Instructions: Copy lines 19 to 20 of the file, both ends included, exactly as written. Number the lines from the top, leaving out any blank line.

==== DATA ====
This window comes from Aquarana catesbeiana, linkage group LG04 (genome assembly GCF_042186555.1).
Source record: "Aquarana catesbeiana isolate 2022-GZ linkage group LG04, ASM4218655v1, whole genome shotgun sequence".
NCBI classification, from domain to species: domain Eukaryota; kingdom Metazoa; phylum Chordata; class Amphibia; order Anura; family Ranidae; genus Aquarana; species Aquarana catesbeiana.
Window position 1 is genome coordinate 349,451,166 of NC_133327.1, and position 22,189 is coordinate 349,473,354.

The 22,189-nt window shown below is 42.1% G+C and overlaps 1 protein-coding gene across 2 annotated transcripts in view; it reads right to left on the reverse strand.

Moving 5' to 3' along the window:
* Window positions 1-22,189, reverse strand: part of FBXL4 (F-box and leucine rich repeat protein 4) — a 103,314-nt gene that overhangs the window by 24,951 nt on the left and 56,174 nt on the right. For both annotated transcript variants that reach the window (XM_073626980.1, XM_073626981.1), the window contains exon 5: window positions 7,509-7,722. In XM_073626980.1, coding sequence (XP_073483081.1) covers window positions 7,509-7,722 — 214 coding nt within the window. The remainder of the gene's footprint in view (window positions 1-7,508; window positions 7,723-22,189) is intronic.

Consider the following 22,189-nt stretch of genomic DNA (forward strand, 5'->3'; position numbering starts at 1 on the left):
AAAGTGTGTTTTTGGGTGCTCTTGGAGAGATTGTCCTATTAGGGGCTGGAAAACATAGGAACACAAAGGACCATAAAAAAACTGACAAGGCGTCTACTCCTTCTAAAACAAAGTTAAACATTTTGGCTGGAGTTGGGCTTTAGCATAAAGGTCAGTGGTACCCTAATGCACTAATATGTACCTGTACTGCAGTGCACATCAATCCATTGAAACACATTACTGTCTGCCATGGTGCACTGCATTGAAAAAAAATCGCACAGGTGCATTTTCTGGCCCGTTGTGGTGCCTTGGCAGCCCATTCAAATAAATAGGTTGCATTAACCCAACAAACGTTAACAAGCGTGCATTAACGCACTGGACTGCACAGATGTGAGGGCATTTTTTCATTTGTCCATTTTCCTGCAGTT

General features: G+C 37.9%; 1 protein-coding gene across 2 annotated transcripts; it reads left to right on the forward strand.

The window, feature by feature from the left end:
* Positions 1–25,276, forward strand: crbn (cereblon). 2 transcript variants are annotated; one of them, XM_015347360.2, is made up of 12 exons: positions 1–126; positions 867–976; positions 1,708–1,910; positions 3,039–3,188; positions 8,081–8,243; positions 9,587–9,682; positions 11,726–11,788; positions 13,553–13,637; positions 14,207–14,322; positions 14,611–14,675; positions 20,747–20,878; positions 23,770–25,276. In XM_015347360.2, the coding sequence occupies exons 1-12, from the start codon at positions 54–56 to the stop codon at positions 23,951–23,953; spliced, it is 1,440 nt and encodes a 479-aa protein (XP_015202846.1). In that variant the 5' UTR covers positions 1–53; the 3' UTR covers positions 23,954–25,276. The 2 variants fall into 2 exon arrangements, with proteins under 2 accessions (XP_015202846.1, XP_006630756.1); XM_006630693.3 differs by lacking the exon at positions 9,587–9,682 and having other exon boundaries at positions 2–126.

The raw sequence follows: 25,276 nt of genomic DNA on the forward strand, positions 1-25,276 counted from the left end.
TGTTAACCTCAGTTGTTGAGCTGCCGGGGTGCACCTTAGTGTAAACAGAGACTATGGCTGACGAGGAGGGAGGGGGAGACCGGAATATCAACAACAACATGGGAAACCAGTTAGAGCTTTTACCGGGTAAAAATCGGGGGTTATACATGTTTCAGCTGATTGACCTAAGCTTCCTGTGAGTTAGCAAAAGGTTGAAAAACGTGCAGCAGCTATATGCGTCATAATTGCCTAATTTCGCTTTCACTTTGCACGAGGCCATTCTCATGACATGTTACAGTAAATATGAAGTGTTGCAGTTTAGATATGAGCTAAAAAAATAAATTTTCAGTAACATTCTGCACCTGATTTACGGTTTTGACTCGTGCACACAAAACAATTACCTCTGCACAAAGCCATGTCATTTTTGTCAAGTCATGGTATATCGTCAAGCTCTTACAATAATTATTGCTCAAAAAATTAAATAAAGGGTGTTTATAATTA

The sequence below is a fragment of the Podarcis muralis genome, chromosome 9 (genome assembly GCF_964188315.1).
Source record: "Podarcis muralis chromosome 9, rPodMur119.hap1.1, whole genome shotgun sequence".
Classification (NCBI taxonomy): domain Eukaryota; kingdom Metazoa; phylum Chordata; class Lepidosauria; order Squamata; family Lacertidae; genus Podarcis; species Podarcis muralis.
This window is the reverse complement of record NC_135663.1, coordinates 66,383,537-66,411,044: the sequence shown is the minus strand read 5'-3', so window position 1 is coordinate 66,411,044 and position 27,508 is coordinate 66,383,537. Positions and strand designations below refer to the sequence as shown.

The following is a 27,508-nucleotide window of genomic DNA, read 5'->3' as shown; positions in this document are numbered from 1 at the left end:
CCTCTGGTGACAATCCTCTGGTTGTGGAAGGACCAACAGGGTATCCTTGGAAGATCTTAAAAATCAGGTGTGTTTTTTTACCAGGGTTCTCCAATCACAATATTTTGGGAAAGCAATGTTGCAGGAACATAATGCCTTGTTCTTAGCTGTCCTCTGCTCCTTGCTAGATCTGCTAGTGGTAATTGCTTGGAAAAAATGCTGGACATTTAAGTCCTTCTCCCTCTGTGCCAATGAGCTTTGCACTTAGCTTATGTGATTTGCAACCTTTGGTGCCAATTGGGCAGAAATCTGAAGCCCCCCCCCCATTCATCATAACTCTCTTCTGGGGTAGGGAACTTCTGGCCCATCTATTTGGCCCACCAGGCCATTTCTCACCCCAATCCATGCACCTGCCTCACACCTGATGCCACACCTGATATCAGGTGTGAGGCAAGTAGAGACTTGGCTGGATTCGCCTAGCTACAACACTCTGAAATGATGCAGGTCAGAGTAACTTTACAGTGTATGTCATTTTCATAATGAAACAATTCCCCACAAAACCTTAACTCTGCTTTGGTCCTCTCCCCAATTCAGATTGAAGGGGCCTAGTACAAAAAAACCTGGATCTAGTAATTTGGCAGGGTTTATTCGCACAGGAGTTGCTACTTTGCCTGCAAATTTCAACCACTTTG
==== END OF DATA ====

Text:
The following is a 27,508-nucleotide window of genomic DNA, read 5'->3' as shown; positions in this document are numbered from 1 at the left end:
CCTCTGGTGACAATCCTCTGGTTGTGGAAGGACCAACAGGGTATCCTTGGAAGATCTTAAAAATCAGGTGTGTTTTTTTACCAGGGTTCTCCAATCACAATATTTTGGGAAAGCAATGTTGCAGGAACATAATGCCTTGTTCTTAGCTGTCCTCTGCTCCTTGCTAGATCTGCTAGTGGTAATTGCTTGGAAAAAATGCTGGACATTTAAGTCCTTCTCCCTCTGTGCCAATGAGCTTTGCACTTAGCTTATGTGATTTGCAACCTTTGGTGCCAATTGGGCAGAAATCTGAAGCCCCCCCCCCATTCATCATAACTCTCTTCTGGGGTAGGGAACTTCTGGCCCATCTATTTGGCCCACCAGGCCATTTCTCACCCCAATCCATGCACCTGCCTCACACCTGATGCCACACCTGATATCAGGTGTGAGGCAAGTAGAGACTTGGCTGGATTCGCCTAGCTACAACACTCTGAAATGATGCAGGTCAGAGTAACTTTACAGTGTATGTCATTTTCATAATGAAACAATTCCCCACAAAACCTTAACTCTGCTTTGGTCCTCTCCCCAATTCAGATTGAAGGGGCCTAGTACAAAAAAACCTGGATCTAGTAATTTGGCAGGGTTTATTCGCACAGGAGTTGCTACTTTGCCTGCAAATTTCAACCACTTTG